Commentary by James H. Shott
Who we have to worry about are the ones – the millions – that either do not fully comprehend the problem, or have some level of understanding and either are unconcerned about the problem, are using it to their advantage, or have no idea what to do about it. Many of the people in this group hold positions in the federal government, and are responsible for creating the crisis and/or perpetuating it and making it worse.
While government and business are distinctly different creatures, there are aspects of sound business operation that belong in the Federal Government Operators Manual, and Chapter I is “Fiscal Responsibility.”
The Prime Directive, derived from the U.S. Constitution, is a simple one: Government must remain small with limited scope and interfere minimally in the lives of the citizens it exists to serve. It must be a good steward of the people’s finances, taxing minimally and spending frugally.
If such a manual existed and if it had the force of law, many politicians and bureaucrats would have been jailed or fired for their part in creating a crisis that more and more resembles to a frightening degree what now threatens socialist Europe.
The situation is this: The U.S. has borrowed debt amounting to $50,000 for every citizen in the country totaling nearly $16 trillion. Despite this enormous and growing debt, in most years the federal government willfully spends more than it takes in, averaging deficits of $1.3 trillion annually since 2009, which is approximately 40 percent more than revenue, and has increased the national debt by about a third.
To say it is foolish and risky to have done this for years on end produces one of those “well, duh!” moments.
Yet, that is what we have done, and continue to do.
Those Americans more concerned with the fate of the nation than with their own political well-being know that we cannot continue on this course.
There are three options to correct this crisis: Reduce spending; increase revenue; or a combination of both. The latter is the best option.
Some people advocate deeply cutting the out-of-control and frequently wasteful and fraudulent spending. These people are responsible citizens and conscientious public servants. They are accused of wanting to throw people out on the street, take food from babies, and other equally cartoonish slurs by those who want to maintain the status quo, people who a) benefit from wasting your tax dollars or b) benefit from government misspending.
Government taxation and spending is where common business practice should be applied: what would a business with costs 40 percent higher than its income do? Unlike government, which can – but shouldn’t – print money at will, if it wants to survive, a business must have more income than spending. Government should have a balance of the two.
One of the first things a business would do is cut non-essential expense. Here, the federal government has a vast array of opportunities: combine the dozens of wasteful duplicated services, reduce employee expense through attrition; fire unproductive and self-serving federal workers, and take the virtually unprecedented step of shutting down programs that do not work. Like Head Start, a true tribute to government inefficiency that a Department of Health and Human Services study found has wasted $150 billion since 1965, but produces no lasting benefits for participants.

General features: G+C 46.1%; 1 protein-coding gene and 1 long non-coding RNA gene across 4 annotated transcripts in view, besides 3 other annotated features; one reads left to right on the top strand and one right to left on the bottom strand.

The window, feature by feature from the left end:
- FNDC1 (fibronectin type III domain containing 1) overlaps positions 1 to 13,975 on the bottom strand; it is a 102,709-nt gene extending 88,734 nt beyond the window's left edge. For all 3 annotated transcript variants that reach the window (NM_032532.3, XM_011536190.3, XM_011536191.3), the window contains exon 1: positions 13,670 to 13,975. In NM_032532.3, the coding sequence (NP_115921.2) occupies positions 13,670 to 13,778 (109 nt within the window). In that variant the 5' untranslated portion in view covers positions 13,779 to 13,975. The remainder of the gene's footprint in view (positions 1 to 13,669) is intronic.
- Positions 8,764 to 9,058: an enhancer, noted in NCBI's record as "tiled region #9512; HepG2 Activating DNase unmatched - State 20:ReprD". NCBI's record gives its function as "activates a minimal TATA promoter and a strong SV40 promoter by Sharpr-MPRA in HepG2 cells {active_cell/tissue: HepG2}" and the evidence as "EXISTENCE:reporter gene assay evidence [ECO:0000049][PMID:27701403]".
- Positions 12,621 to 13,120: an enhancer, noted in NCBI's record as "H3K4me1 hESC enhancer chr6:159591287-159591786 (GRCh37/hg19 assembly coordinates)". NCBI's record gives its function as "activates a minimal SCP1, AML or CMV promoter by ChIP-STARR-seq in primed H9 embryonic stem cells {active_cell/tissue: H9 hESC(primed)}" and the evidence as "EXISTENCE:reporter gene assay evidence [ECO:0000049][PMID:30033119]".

It could scale back the frenzied regulatory efforts of the EPA and other agencies that spend our money killing jobs, raising costs for businesses and consumers, but produce negligible improvements, or do more harm than good. It could stop agencies like the GSA from robbing taxpayers to fund lavish get-togethers posing as training activities, and stop giving away the public’s money on dumb ideas like the half-billion President Barack Obama “loaned” to the failed solar company Solyndra, and other self-defeating assaults on the private sector. It could sell the 14,000 federally owned real estate properties that now sit empty and unproductive.
The government could give up its predatory attitude toward businesses and the wealthy in its futile effort to increase government revenue, and the politicians could replace their efforts to gin up class envy with practical steps that would foster job creation, thereby broadening the tax base and actually increasing tax revenue.
The idea of raising taxes on rich folks might cause some people to get all tingly, but it won’t make a significant difference in balancing out the treacherous over-spending in which the federal government continues to indulge.
Federal government fiscal negligence predates Mr. Obama’s presidency by many years, but the sign that proclaims “The Buck Stops Here” is on the desk he campaigned so aggressively to earn in 2008, and before he asks a single American to pay a penny more in taxes to support a bloated bureaucracy or higher costs resulting from excessive regulation, he needs to get his administration under control. Some or perhaps most of the ideologues now running the administration are not up to the task, but the country has lots of capable people outside government that can do the job.
Cross-posted from Observations